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Q1 earnings support positive story for large European banks

Q1 earnings support positive story for large European banks

First-quarter earnings for Europe’s major banks were decent and core underlying returns held up reasonably well. Excluding downside outliers, returns on tangible equity were clustered around the high single-digit to low double-digit mark.

Most of Europe’s large banks hit or beat analysts’ expectations. Where there were misses, the reasons were idiosyncratic rather than sector-wide, and the much-feared switch to IFRS 9 had only a modest impact on capital ratios.

Market observers are starting to buy the idea that the European banking sector is in a sweet spot, even while many of the region’s major banks work through restructuring and/or business optimisation. Once those programmes reach their end-points, assuming broadly successful execution, a reasonable assumption is that the picture will improve further, barring unforeseen circumstances.

“Business volumes are gradually picking up as banks cautiously ramp up lending, leading to higher volume-driven revenues. And even though net interest margins remain slim owing to European monetary policy effects, investors have some comfort around greater predictability of earnings and their risk components,” says Sam Theodore, team leader for bank ratings at Scope Ratings.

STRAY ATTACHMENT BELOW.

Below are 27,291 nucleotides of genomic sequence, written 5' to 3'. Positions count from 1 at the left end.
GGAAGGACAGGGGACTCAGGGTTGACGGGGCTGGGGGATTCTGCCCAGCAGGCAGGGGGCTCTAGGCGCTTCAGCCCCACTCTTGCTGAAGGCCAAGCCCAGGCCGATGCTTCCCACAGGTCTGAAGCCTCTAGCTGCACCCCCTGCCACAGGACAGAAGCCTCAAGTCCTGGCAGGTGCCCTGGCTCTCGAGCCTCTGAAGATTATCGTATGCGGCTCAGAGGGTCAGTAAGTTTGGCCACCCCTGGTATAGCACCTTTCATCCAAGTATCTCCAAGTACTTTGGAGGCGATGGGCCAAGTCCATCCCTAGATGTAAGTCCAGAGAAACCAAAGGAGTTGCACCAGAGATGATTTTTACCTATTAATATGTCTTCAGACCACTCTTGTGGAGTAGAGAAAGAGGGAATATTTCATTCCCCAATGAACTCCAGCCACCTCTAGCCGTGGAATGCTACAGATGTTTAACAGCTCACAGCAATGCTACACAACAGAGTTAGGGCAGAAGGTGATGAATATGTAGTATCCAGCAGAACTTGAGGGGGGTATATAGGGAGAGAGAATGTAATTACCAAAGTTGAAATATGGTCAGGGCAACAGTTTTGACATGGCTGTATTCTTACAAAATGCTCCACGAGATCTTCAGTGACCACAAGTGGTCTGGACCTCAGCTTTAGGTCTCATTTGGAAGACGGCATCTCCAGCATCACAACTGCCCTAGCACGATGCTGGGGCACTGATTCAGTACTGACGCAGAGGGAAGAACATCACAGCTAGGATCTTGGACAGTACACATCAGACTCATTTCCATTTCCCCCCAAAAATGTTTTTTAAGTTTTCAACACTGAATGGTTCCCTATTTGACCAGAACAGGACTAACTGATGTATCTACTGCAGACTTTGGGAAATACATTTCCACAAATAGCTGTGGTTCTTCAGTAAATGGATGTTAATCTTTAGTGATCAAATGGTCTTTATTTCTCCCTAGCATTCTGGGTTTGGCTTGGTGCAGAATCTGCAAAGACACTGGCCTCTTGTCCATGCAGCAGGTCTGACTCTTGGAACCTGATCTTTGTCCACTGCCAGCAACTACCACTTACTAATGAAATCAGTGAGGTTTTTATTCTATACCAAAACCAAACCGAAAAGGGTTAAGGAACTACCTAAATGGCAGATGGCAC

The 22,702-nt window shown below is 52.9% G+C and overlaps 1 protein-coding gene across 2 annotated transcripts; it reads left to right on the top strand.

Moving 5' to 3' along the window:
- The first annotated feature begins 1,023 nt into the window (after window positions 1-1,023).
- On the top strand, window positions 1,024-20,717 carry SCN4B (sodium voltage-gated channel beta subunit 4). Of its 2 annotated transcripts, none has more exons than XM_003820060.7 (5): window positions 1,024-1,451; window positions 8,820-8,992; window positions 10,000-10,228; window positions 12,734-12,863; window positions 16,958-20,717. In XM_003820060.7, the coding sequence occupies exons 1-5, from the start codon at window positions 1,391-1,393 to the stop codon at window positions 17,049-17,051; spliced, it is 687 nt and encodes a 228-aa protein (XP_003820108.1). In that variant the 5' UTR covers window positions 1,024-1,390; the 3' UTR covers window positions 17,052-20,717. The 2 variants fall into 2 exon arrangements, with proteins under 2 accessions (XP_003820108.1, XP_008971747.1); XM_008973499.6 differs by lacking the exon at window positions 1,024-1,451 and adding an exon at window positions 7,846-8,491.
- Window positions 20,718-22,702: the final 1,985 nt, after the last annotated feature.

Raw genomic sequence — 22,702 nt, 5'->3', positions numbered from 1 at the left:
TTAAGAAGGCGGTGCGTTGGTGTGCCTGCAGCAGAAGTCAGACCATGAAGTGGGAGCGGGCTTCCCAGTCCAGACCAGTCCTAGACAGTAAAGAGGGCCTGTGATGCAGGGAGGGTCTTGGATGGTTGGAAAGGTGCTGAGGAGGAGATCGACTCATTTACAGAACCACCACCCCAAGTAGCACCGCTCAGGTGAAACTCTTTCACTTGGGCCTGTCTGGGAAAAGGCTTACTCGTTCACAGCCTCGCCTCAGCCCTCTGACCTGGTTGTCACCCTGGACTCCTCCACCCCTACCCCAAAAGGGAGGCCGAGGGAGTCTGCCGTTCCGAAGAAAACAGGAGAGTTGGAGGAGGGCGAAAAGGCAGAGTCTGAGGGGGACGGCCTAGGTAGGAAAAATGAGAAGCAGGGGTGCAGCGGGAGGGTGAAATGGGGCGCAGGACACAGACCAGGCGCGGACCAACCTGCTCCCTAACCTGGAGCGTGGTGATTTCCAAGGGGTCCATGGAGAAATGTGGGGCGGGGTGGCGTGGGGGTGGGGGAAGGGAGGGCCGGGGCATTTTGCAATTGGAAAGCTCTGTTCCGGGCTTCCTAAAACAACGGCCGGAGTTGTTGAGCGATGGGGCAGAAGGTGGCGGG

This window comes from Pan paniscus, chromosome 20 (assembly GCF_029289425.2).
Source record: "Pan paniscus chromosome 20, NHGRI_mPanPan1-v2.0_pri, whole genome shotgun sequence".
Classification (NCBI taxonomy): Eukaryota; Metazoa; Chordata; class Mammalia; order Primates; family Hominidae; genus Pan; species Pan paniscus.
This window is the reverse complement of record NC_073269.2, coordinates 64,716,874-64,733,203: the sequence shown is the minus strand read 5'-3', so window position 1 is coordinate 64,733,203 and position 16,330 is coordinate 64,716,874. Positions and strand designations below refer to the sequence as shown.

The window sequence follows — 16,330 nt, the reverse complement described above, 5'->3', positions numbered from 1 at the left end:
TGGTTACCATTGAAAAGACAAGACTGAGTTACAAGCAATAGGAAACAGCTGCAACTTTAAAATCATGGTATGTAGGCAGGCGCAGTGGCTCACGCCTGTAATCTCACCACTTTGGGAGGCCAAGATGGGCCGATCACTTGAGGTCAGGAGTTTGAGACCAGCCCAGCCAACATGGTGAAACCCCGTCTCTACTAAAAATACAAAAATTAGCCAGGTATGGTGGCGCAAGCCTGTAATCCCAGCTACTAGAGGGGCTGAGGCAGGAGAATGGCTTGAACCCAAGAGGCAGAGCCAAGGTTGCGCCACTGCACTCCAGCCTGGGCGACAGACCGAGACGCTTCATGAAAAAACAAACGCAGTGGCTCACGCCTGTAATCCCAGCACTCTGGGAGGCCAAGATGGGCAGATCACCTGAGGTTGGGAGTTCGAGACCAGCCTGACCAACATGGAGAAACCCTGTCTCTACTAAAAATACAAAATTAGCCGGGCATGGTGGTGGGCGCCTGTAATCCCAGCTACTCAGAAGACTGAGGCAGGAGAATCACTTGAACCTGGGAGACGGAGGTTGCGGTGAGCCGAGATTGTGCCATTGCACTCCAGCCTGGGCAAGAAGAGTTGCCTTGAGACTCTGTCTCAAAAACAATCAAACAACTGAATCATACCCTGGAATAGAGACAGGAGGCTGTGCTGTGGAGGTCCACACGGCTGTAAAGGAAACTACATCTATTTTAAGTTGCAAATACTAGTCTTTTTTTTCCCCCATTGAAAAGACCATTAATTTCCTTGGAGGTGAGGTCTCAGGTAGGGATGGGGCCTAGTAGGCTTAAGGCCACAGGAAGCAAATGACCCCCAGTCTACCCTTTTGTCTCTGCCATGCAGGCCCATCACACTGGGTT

“Having done a lot of the heavy lifting around balance-sheet clean-up over the post-crisis years, European banks are, more than ever during the last decade, focused on repositioning for future growth. Beyond the revenue story, the European banking sector’s prudential metrics are in aggregate much more reassuring for investors in terms of capital strength, liquidity and balanced funding.”

Today’s banking culture is more conservative and risk-averse than it was a few years ago, and Scope notes a relative convergence of balance-sheet fundamentals, and to a lesser extent business models as well. With few exceptions, banks are now focusing on low-risk lending and financial services.

‘Hunter’ CEOs – those with a trading or investment banking background and a penchant for risk-taking – have largely being supplanted by ‘farmer’ CEOs focusing on stable growth and avoiding excessive risk. As well as bringing this approach to business-as-usual, European banks will be more cautious about engaging in transformational transactions, be they large-scale mergers or acquisitions. That stance is unlikely to change in the foreseeable future.

Banks have undergone business simplification and are now clustered around a smaller set of core products for core clients for whom they can create value. They have also built slimmer geographical profiles ranged closer to home.

“Better financial fundamentals on the back of improving macro conditions, the positive effects of the stronger regulatory framework in terms of capital and liquidity, and more predictability around the behaviour of the banking industry are all positives for investors,” Theodore says.

To read the full commentary, click here

 

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